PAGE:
Some films are so schematic in their approach to genre conventions, they feel schematic even when they’re scrambling the assumptions those conventions are based on. While thrillers in particular deserve to have their twists, or whether they have twists at all, discussed abstractly, one thing audiences deserve more concretely is an analysis of whether these hypothetical twists are worth their time. On that score, The Gift comes up short.
Joel Edgerton’s directorial debut seems like a step backward in his ascension from Australian star, to supporting player in Hollywood, to Hollywood star, to screenwriter, and finally to director. His two previous feature writing credits, the 2008 crime drama The Square and last year’s police drama Felony, were both genre films that showed uncommon insight into the emotional lives of the characters, making both satisfying despite their flaws. Both were made here in Australia. However, in writing and directing The Gift – which is set in Los Angeles and features two American stars – Edgerton seems to have boxed himself in to something much more conventional, even when he thinks it’s unconventional.
The story concerns a couple moving from Chicago to Los Angeles for a fresh start. Simon (Jason Bateman) is a hot shot sales guy, while his wife, Robyn (Rebecca Hall), used to be an exec at a consulting firm before a post-miscarriage bout with depression derailed her professional and emotional life. They’ve purchased a dream house in the Hollywood Hills and are out shopping for furniture when they encounter Gordo (Edgerton), who claims he knows Simon from school. Simon at first doesn’t recognise Gordo, but ultimately places him as the guy they used to call “Weirdo.” Simon takes Gordo’s number with no intention of actually following up. Gordo lives up to his nickname when he shows up at their home – despite not having been given their address – and leaves a gift on their doorstep. And then another. And then another. By the time Gordo has overstayed at a thank you dinner and consumed too much wine, Simon gets the sense he’s not going to be easily brushed off, though Robyn casts a more sympathetic eye on him. As Gordo’s outwardly friendly persistence intensifies, Robyn starts to wonder if there isn’t a secret explanation why he’s devoting such attention to her husband.
It feels as though Edgerton has made certain aspects of his film deliberately hackneyed in order to lull his audience into assumptions about the film he’s making. The dialogue is full of obvious signposts. Certain events are contrived to achieve payoffs that are obvious from the moment the event occurs. If you guess that a DVD with the words “play me” written on it will show up at some point, you guessed right. There’s even a startle scare involving a pet. There’s a purpose to all this, but it’s debatable how useful that purpose is, especially when these elements sour us on the film before the purpose has a chance to realize itself. In trying to trick us into thinking he’s made a particular kind of film, Edgerton actually makes that film.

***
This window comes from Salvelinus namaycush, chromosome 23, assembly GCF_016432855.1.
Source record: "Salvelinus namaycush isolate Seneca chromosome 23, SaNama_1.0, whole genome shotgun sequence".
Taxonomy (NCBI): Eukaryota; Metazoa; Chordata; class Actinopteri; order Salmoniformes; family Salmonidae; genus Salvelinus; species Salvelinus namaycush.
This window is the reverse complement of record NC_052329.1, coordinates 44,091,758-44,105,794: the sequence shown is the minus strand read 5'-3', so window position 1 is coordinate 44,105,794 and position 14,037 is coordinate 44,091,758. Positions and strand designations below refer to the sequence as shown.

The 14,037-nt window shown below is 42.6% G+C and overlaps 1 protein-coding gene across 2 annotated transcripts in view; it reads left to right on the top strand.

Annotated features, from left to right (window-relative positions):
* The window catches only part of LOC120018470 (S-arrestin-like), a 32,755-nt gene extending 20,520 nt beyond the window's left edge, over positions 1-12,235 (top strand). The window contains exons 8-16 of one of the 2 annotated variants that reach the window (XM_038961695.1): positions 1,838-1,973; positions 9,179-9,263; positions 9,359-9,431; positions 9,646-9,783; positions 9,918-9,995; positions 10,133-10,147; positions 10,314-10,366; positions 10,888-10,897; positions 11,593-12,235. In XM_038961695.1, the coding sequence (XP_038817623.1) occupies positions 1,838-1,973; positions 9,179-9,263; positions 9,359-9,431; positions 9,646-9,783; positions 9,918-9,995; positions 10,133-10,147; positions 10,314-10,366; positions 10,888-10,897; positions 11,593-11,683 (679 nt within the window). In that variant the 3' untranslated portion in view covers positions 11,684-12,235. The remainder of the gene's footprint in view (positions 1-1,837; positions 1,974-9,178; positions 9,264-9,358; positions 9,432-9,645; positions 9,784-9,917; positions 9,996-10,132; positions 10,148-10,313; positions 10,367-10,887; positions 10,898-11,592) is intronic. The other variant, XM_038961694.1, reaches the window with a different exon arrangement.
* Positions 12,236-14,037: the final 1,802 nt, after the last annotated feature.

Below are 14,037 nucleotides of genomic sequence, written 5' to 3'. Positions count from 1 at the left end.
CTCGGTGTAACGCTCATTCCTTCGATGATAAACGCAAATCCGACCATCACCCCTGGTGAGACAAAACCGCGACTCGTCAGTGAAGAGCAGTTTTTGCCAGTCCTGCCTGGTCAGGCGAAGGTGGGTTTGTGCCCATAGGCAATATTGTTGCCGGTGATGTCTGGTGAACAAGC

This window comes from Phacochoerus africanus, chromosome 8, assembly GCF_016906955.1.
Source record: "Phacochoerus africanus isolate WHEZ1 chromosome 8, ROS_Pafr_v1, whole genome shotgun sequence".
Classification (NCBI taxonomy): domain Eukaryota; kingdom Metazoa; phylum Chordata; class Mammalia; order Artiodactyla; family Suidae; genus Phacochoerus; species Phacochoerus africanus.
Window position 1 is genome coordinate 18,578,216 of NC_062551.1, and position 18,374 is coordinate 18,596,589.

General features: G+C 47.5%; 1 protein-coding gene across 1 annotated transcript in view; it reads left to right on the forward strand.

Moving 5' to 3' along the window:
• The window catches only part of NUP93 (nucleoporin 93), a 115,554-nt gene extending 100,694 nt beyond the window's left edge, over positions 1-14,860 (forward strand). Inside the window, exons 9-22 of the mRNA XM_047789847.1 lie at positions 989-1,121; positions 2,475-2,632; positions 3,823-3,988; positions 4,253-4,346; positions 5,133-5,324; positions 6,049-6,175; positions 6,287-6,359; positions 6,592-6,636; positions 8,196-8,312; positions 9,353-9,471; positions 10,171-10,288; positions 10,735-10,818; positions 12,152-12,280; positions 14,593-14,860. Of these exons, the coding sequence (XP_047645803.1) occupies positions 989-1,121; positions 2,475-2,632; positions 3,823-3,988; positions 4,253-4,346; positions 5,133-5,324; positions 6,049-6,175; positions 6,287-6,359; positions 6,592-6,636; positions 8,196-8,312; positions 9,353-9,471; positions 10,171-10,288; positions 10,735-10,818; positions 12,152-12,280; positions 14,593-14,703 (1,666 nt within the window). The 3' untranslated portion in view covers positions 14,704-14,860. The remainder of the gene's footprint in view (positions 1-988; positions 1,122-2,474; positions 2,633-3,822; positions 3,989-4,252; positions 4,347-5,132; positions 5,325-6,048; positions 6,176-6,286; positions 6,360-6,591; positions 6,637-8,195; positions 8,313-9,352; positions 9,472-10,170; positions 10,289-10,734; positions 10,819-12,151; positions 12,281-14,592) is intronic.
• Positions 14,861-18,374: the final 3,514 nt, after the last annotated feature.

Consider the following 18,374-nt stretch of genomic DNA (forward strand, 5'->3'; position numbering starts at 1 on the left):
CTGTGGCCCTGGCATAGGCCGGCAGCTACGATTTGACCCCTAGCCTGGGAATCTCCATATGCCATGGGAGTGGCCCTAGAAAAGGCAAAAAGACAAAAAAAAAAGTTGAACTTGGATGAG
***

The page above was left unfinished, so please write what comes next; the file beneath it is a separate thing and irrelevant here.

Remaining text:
So to talk around that purpose, it has to do with Bateman’s character, and gives us a chance to praise the work Bateman is doing here. Bateman is an actor who has always had a certain blithe misanthropy built into him. Even when he’s basically a nice guy, there’s still that part of him that seems fed up with the inadequacies of his fellow humans. Here he’s not a nice guy, but whether he’s a bad guy or just someone who treats people carelessly is up to Bateman to reckon with. And he really does so. Bateman is unafraid to cross that thin line that keeps him on the right side of audience sympathy, and he both tiptoes over and barrels over it at various points of the film. There’s always something interesting happening on his face, and it’s hard to take your eyes off him. This is not to say that Hall and Edgerton are slouches in their roles, just that they have less to do and more thankless parts to play.
The Gift has a definite sleekness, probably the result of Edward Grau’s crisp camera work, and of course the higher budget. It’s the kind of aesthetic that promises something truly profound and unsettling, rather than the neutered version of that. What’s most neutered about The Gift is Edgerton himself. Although he’s trying to do something that could be clever and is most certainly topical, what he actually does is demonstrate that he left his heart in Australia.